The International Rice Research Institute’s (IRRI) mission is to objectively evaluate the new proposed resolutions that biotechnology may offer the rice industry; they work with national agricultural research systems to test the sustainability of strategies in different countries. In their analysis, the IRRI has deemed golden rice an “exciting new option provided by biotechnology.” A clinical trial testing the effectiveness of vitamin A conversion from golden rice in humans and children in China was conducted in 2009 and published in the American Journal of Clinical Nutrition. The results supported the effective conversion of vitamin A in humans. The results showed the potential for golden rice to have a better bioconversion rate compared with any other biofortified crop, while supplying 50 percent of the recommended daily amount of vitamin A in just one cup of rice. In addition, the Food Allergy Resource and Research Program of the University of Nebraska researched the rice in 2006 and concluded that no allergenic properties were found in proteins from the new genes, a fear from the GMO debate about potential new allergens in genetically modified crops.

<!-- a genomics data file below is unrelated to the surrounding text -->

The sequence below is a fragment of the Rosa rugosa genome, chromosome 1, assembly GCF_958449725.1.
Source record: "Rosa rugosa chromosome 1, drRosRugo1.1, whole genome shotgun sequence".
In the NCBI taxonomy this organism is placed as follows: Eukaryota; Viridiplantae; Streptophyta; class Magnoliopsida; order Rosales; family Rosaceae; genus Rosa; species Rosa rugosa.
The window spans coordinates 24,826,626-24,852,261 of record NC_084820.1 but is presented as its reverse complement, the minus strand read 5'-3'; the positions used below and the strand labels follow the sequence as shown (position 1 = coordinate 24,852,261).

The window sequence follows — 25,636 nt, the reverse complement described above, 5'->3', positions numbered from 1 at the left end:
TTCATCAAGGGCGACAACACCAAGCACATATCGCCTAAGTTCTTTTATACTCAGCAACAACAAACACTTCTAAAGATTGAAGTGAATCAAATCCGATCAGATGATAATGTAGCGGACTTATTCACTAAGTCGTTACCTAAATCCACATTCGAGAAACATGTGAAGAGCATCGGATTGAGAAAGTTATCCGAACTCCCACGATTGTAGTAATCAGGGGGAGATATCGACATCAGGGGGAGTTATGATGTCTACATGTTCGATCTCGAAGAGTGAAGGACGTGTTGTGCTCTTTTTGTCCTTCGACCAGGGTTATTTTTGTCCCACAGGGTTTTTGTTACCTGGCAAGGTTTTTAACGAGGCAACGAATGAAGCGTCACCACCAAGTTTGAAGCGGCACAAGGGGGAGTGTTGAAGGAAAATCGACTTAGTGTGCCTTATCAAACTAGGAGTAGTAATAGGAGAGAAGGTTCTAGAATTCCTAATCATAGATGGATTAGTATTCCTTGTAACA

The Current Debate About Golden Rice
As a result of opposition, the Golden Rice Project employed golden rice in fewer developing countries than originally proposed. Currently, it has 16 national rice research institutions under the Golden Rice Humanitarian Board including those in Bangladesh, China, Indonesia, India, South Africa, the Philippines, and Vietnam.